A couple of years later, Citibank, the American financial giant, opened its first branch in the Kingdom, and expanded until in 1980 the government decided Saudi banks should be owned mainly by Saudis.
Samba, originally the Saudi American Bank, was the result of that move toward national control. Citi retained a big stake until the early 2000s, when it sold out of operations in the Kingdom completely. But Citi never entirely went away, and in 2018 — with the economic transformation of Vision 2030 underway — moved back full time with a new Riyadh office.
But the NCB-Samba merger is more than a tidy-up of historical loose ends. It creates a true national champion in the Saudi banking industry, with roughly one-third of all banking assets, valued at more than $200 billion and at least double its nearest rival, as well as a Kingdom-wide retail network.
The timing of the merger might suggest a reaction to the economic pressures of the COVID-19 crisis, and it is true that banks in the Kingdom felt the heat from some ratings agencies. But S&P recently judged Saudi banks to be the most resilient in the region in the face of the economic and financial pressures of the pandemic. Multibillion-dollar injections of liquidity into the banking system by the Saudi Arabian Monetary Authority (SAMA) have only enhanced that resilience.
Rather, the NCB-Samba merger should be seen as a continuation, and the biggest example yet, of a trend that has been underway for the past three years. A more efficient and dynamic financial industry is one of the targets of the Vision 2030 strategy and reducing the number of banks is a precondition for achieving that.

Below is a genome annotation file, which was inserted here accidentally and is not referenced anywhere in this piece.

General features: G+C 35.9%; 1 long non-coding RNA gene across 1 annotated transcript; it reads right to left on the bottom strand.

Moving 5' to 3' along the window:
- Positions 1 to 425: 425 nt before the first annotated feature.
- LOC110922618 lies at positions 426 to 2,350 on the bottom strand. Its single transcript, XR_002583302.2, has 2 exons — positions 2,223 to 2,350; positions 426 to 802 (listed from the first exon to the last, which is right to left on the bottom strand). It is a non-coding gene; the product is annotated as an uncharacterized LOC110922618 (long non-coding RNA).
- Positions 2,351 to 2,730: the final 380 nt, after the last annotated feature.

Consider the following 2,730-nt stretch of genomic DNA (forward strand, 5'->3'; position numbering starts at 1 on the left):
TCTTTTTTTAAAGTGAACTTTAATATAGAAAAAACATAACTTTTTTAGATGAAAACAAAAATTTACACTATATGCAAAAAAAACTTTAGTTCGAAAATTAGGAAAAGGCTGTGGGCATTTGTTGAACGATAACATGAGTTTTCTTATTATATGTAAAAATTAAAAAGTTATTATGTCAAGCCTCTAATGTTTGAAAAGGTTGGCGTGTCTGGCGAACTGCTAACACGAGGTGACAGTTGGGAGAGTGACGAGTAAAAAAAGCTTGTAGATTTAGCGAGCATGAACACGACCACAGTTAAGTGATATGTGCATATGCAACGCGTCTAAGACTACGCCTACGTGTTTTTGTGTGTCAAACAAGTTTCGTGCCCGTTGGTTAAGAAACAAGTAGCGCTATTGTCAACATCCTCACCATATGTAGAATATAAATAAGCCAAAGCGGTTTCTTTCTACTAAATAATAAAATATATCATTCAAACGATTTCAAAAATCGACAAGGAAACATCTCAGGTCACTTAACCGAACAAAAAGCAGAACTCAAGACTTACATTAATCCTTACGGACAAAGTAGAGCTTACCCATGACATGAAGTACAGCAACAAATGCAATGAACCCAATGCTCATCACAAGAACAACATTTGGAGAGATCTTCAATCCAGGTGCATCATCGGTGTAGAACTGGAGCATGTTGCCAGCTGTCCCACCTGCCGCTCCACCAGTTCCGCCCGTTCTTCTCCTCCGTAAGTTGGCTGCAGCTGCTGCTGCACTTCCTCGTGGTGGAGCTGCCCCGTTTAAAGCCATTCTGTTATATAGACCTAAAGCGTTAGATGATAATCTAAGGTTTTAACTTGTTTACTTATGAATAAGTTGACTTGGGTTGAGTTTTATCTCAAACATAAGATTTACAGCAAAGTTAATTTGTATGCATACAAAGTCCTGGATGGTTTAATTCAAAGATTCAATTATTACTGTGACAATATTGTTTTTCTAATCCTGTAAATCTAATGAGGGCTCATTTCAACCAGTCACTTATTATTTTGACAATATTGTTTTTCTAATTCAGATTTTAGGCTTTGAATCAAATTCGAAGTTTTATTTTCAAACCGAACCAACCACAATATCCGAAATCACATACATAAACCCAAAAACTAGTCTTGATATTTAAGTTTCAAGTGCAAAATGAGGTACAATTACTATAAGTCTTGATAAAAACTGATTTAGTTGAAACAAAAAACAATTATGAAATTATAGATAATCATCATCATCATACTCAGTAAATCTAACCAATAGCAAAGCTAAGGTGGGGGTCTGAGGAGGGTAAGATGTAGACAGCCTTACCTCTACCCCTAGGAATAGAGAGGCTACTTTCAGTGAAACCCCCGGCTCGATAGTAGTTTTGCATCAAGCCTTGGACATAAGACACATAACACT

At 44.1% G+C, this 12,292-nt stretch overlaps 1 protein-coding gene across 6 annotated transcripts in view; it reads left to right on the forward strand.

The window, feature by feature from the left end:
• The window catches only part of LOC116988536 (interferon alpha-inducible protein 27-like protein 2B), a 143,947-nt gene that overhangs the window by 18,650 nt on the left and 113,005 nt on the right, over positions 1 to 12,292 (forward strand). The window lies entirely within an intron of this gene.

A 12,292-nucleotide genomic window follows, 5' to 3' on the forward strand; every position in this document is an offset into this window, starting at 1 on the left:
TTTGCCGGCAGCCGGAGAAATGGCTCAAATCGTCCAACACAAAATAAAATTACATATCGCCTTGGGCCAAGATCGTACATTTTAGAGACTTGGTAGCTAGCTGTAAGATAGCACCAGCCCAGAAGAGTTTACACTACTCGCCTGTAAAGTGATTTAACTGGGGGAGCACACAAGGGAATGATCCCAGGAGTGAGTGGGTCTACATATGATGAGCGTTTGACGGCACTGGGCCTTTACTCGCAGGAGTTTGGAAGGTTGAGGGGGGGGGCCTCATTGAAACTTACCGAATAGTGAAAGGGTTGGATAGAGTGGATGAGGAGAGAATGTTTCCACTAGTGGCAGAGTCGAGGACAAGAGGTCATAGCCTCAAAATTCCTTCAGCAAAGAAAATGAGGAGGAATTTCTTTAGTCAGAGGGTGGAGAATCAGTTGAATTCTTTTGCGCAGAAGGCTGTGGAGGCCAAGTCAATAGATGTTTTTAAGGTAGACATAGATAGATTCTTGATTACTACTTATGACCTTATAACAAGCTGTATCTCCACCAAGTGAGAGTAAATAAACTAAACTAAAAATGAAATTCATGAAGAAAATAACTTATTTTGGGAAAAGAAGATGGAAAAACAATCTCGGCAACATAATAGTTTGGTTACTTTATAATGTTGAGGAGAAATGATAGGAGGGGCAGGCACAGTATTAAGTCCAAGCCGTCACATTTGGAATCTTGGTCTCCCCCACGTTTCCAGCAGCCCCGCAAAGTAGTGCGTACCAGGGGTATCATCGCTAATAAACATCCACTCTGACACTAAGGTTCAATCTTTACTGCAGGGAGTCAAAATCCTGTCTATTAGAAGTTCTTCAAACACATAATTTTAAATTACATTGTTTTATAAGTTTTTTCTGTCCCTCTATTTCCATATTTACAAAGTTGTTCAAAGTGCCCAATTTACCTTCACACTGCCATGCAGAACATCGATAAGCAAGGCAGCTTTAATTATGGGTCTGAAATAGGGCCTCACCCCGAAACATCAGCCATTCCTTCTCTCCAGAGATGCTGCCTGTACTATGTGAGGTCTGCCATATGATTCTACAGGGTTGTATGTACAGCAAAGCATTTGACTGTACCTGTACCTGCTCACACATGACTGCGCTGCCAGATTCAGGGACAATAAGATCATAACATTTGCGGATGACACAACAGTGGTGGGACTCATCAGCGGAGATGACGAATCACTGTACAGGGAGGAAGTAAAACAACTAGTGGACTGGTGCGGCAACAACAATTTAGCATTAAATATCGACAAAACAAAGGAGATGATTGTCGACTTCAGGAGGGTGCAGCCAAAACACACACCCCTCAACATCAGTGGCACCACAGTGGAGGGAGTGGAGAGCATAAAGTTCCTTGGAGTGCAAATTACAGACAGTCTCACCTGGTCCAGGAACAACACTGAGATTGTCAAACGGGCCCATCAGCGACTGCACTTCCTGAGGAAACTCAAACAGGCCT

Putting together two of the most profitable and best-capitalized banks in the Kingdom can only help speed up the drive for financial efficiency. The template for banking mergers was the link-up between Alawwal and Saudi British Bank (SABB) which was agreed upon last year after a long gestation period during which regulators and other stakeholders examined the deal in minutiae.
There was a strong foreign flavor to that deal too, with HSBC and RBC of the UK on opposite sides of the negotiating table as shareholders in Alawwal and SABB.
The NCB-Samba merger will likely be on a faster timescale. Once details of the all-share deal are agreed — and there appears little that remains to be negotiated — it is expected the merger will be completed within four months.
As the bigger party in the merger, NCB is leading the transaction with an offer of shares that represents a premium of up to 27 percent over Samba’s share price before the deal was announced last week.
It should all be pretty straightforward, although banking mergers can be tricky to negotiate in the final stages. NCB last year pulled out of talks with Riyad Bank, after fairly detailed discussions, without giving a reason.
More unanimity might be expected this time, not least because of the position of the Saudi Public Investment Fund as a big shareholder in both NCB and Samba. Having the biggest financial institution in the Kingdom as an interested arbiter in the proposed merger will probably help concentrate minds.
As to whether the deal will accelerate the trend toward merger, that remains to be seen. One senior banker said that while it might not immediately trigger the widely expected wave of consolidation, it would certainly trigger some serious thought about it.
• Frank Kane is an award-winning business journalist based in Dubai. Twitter: @frankkanedubai
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